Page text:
The National Golf Club, Moonah CouRse - 16 POINTS

The Moonah Course at the National Golf Club is spectacular in scale, and quality.

Just over an hour’s drive south of Melbourne lies the impressive National Golf Club complex. On the property you’ll find three golf courses and one of the most impressive modern clubhouses I’ve seen. We were rather over-golfed on arrival so didn’t use the practice facilities, but they looked fantastic, including a putting green on the roof!

The welcome we received in the clubhouse was great - the staff were attentive, full of information and keen to ensure we had a good experience. After a first class lunch we headed out to the Moonah course.

The Moonah course is consistently ranked as one of the top dozen courses in Australia and, in the recent Confidential Guide, Masa Nishijima and Darius Oliver had it on the verge of the world top 100.

Had we been there a few weeks later we would probably have tried to get on to the newly renovated Ocean Course as well. As the name implies, the course lies closer to the Ocean and has been completely redone by Doak and his team in the last year. Previously the course was a Peter Thomson design and some felt that more could have been done with the property. We got to see a few of the new holes on our way around, and a breathtaking view of the opening and closing holes from the clubhouse. The work Doak has done will surely elevate it to one of the top courses in the country. The course is being renamed the Gunnamatta - not to be confused with the other Tom Doak Gunnamatta course a 10 minute drive away! Some things in this world make little sense!

It was a windy day when we arrived and our host assured us that we would find the Moonah a little more forgiving than the Old Course. He was right! The course names Norman and Harrison as the designers, but, from what we heard, Bob Harrison should get most of the credit. Apparently, he spent an inordinate amount of time on the premises trying to determine the best routing. When you see the property you will understand why. You could comfortably build another 3 courses in the land adjacent to the course and the choices he had were pretty much endless.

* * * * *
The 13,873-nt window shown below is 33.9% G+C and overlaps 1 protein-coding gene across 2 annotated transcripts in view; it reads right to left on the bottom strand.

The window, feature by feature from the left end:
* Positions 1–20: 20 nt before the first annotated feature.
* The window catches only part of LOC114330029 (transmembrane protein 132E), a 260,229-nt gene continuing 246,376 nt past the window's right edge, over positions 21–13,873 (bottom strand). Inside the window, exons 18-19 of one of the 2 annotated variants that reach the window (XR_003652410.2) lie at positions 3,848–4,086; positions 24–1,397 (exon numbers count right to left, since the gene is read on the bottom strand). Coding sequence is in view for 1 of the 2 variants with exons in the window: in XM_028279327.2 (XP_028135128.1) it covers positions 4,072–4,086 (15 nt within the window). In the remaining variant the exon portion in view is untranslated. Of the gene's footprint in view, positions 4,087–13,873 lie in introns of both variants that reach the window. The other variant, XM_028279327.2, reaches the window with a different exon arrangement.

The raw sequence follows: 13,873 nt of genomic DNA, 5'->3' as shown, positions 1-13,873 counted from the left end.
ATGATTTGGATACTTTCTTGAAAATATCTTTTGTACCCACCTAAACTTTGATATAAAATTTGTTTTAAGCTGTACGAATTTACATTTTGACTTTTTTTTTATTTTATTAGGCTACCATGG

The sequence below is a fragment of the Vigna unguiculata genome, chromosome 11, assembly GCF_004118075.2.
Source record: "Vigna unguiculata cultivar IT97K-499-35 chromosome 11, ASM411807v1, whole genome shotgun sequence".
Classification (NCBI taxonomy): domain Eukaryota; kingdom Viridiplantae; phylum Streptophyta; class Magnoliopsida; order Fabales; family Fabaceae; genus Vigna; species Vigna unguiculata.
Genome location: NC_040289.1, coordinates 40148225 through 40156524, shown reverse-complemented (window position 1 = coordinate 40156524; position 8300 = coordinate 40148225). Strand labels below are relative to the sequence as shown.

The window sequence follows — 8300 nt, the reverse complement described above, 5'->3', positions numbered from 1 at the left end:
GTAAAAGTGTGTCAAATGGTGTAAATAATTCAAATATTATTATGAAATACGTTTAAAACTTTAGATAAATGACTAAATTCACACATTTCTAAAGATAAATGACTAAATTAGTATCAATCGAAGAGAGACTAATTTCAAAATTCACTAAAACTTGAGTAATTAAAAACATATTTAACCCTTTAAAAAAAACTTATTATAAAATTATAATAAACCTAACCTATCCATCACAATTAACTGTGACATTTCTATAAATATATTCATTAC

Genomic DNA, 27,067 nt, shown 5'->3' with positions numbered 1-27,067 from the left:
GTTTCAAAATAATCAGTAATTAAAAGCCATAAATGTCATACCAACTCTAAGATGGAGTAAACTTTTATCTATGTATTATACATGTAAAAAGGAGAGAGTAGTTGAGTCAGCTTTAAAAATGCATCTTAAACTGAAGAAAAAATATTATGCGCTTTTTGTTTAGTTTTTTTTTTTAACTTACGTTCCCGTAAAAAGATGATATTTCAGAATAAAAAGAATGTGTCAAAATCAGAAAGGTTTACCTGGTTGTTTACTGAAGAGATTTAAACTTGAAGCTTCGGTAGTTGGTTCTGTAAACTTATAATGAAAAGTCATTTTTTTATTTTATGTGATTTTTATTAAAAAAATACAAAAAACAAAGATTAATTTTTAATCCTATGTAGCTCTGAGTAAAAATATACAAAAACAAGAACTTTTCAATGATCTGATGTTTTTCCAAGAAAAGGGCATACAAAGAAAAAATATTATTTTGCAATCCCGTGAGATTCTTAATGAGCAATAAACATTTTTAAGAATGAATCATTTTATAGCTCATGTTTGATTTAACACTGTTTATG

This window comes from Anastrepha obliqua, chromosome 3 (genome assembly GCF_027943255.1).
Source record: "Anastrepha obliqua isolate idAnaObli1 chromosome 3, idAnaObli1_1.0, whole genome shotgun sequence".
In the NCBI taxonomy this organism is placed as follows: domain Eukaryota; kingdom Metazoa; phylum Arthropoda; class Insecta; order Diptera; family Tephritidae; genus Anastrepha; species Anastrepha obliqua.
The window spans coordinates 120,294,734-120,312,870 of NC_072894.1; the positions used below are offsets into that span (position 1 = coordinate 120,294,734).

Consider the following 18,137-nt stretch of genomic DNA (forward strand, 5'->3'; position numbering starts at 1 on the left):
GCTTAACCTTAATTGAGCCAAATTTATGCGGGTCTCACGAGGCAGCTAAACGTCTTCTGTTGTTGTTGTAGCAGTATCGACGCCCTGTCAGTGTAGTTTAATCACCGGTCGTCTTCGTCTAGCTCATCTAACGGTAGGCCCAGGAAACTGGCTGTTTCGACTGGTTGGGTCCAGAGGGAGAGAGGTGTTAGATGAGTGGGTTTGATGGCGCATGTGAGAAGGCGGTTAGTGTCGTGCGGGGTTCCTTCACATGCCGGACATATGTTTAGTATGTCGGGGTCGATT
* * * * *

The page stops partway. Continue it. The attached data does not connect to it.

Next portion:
If you want to read a little more about the course then this article from Golf Club Atlas does a great job and this flyover gives you a good sense of what is to come.

So, what to expect?

Firstly, I had read some comments on saying that this course was just too difficult for the average golfer in the wind, even from the forward tees. Given we were on a crazy run of 36 hole days (the arms were getting heavy) and the wind was up, I was a little nervous. But there was nothing to be frightened of. Yes, it’s a test, but it won’t destroy you.

Secondly, you get plenty of width from the fairways so you don’t need to be too intimidated. However, there are spines galore which will take your ball to the ‘good’ side or the ‘bad side’ which may then prevent you shooting the lights out. But it won’t impede your fun. The grass plays with some pace but it will never get as fiery as a Scottish links course.

Next up, conventional wisdom says you should make your score on the first 11 holes as the final stretch into the wind will definitely have you reaching for a few long clubs. Conventional wisdom is right!

The course has been very cleverly designed, with subtlety and nuance that will force you to think. The bunkering is superb and scoring around the greens will require a great deal of imagination. If you can score well over the traditional links of Scotland and Ireland then I suspect you will do well here.

We thoroughly enjoyed our trip to the Moonah course. The whole set-up in the clubhouse was great. Sure, it’s a far cry from the tradition and history or Royal Melbourne or Kingston Heath, but you get the impression that this is a place for people who want golf, golf and more golf. They have a love and passion for the game and, by the looks of what Doak is creating, a desire to make things even better.


Scorecard from the National Golf Club Moonah Course

This is a private club, but they were very hospitable. You can get a tee time from Monday to Thursday for A$300. The website says you will have to take your chances with which course you will be allocated on the day but we were able to secure the Moonah.

Then, you will need a letter of introduction in from your club. They are not the only club to make such a demand, but I do find it odd. These requests were phased out in Europe 20 years ago. The problem with the approach is that overseas, golf membership is dwindling - I know plenty of very good and keen golfers who aren’t a member of a club any more. It just seems a bit unnecessary, but I guess any self-respecting computer user would be able to produce one with a bit of cut and paste!


I am afraid I don’t have much to offer in the way of advice if you are staying in the Mornington Peninsula as we came up and down from Melbourne for the day. That is very doable - it was just an hour and twenty minutes from the centre of Melbourne to arriving in the course car park. However, be warned there are speed cameras all over the road from Melbourne, so make sure you stick to the speed limit.

St Andrew’s Beach is just 10 minutes away if you are considering doing a double header as we did.



The National Golf Club 
The Cups Drive 
Cape Schanck Victoria 393

Phone: +61 3 5988 6666